Goal: Maintain existing 2018 Forests and Treed Swamps cover and where possible increase/improve interior forest habitat and connectivity through additional forested acreage and forested corridors by 2050.
For additional information, or to get involved, please contact:

Ian Fife, Ontario Forest Birds Program Coordinator

ifife@birdscanada.org

The importance of biodiversity and protecting Species at Risk in the Priority Place

Mating Monarch butterflies. Photo: Brian Craig.

Although we might not always recognize it, plants and animals play a huge role in keeping our environment healthy and balanced.

Biodiversity is a term used broadly to describe the enormous variety and variability of life on Earth. It can also be used more specifically to refer to all of the species in one region or ecosystem. The term “ecosystem” refers to groups or plants, animals, and other organisms that are found in the same area and interact with each other. These interactions form the environments we know and recognize, such as the different forests, wetlands, and other ecosystems around Norfolk County.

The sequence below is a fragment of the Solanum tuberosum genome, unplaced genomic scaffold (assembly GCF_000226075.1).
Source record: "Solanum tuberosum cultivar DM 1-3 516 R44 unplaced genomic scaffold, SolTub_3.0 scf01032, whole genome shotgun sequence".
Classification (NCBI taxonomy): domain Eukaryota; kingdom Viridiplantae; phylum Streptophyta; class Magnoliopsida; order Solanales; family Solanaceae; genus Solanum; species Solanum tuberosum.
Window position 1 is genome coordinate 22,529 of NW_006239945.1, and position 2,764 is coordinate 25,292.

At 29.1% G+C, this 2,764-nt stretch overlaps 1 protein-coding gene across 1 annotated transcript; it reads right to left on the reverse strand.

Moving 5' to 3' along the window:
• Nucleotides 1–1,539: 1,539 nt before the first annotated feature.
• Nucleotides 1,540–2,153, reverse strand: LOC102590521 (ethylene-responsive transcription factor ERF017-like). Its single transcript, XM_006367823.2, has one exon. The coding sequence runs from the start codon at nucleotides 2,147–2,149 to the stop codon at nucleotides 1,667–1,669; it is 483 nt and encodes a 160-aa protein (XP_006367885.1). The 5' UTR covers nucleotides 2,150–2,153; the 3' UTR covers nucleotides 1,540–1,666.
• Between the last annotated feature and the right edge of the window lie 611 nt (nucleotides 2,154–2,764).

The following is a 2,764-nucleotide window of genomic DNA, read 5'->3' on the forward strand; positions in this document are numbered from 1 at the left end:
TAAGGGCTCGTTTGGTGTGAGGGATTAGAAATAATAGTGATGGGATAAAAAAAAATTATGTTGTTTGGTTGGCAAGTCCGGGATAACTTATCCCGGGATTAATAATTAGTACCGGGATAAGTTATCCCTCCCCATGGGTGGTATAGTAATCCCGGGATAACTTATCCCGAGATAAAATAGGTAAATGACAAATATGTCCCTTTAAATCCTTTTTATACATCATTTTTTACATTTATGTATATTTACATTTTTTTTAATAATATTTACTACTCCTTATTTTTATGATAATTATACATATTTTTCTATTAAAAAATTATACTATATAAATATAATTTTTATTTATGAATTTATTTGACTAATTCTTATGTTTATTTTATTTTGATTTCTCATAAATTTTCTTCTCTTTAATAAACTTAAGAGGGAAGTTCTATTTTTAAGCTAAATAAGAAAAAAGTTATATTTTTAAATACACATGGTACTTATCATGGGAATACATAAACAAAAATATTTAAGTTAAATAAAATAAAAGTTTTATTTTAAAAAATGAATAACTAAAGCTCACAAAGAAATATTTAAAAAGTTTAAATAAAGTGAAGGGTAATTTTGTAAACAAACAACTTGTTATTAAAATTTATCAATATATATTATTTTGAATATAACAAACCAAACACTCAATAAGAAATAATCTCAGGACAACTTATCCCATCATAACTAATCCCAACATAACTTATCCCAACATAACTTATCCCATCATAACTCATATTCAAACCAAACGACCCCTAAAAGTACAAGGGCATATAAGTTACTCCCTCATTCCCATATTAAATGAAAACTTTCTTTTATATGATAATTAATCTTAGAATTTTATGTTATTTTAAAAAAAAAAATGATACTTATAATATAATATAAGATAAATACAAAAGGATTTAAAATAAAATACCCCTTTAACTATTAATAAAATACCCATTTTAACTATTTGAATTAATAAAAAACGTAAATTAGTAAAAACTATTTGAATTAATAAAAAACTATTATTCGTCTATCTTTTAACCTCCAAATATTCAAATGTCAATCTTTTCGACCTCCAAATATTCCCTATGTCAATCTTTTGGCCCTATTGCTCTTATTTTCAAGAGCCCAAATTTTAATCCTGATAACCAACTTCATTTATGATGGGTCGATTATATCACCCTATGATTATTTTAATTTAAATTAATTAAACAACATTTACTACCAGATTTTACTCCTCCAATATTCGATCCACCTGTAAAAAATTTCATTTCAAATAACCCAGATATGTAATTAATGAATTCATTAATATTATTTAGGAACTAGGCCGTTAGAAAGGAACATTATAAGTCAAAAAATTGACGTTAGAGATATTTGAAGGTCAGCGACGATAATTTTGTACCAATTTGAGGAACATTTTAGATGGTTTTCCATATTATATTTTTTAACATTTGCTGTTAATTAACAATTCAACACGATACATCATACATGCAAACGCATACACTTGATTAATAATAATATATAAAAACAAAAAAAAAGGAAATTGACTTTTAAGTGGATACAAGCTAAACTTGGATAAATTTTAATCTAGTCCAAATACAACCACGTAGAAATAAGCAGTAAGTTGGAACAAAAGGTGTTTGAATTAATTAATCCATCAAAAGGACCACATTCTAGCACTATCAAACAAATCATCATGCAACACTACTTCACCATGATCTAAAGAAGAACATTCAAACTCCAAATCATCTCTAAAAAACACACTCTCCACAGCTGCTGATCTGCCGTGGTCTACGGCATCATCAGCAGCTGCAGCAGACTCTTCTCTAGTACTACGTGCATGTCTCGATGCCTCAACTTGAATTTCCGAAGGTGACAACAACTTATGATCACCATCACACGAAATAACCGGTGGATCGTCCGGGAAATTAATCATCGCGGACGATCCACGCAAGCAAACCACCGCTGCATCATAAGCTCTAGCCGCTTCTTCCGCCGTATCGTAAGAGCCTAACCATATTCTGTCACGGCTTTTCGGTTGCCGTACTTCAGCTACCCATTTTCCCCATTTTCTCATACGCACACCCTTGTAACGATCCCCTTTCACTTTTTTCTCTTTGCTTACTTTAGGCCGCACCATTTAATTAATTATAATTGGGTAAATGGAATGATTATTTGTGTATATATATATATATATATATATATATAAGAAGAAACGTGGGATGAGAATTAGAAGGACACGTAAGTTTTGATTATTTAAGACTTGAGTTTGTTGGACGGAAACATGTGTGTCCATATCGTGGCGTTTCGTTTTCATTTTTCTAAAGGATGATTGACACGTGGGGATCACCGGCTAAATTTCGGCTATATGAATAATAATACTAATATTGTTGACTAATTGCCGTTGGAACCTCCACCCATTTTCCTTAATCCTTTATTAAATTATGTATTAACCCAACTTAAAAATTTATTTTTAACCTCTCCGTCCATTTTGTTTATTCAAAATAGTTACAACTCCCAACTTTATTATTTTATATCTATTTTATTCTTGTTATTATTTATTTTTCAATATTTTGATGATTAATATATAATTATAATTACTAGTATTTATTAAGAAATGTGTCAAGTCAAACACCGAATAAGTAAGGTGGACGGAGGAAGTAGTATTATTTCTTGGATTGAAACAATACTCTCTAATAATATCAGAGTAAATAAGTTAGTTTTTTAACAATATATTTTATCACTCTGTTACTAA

Balance within these ecosystems requires the continuation of these interactions, and the decline or loss of one species often triggers the decline or loss of others. This is why it is important to preserve biodiversity and all species, especially threatened or endangered Species at Risk.

Bald eagle perched in a Sycamore tree. Photo: Brian Craig.

When ecosystems are functioning well, they provide us with important benefits, including clean air, clean water, and fertile land to grow healthy food. They can also help mitigate the effects of climate change. For example, ecosystems such as forests, wetlands, and grasslands absorb and store carbon dioxide and greenhouse gases from the atmosphere.

The Long Point Walsingham Forest Priority Place is an incredibly biodiverse area. It is located in a part of Canada referred to as the Carolinian Life Zone. This fragile ecoregion is found in both the eastern United States and southern Ontario. It is characterized by mixed leaf forests, although deciduous (broad leaf) trees predominate. While this vegetation zone takes up less that 1% of Canada’s total land area, it contains a greater number of plant and animal species than any other vegetation zone in Canada!

Preserving the biodiversity of the Priority Place is essential to ensure that the benefits we receive from healthy and functioning ecosystems are preserved for future generations.

The Long Point Walsingham Forest Priority Place is within the Long Point Biosphere boundaries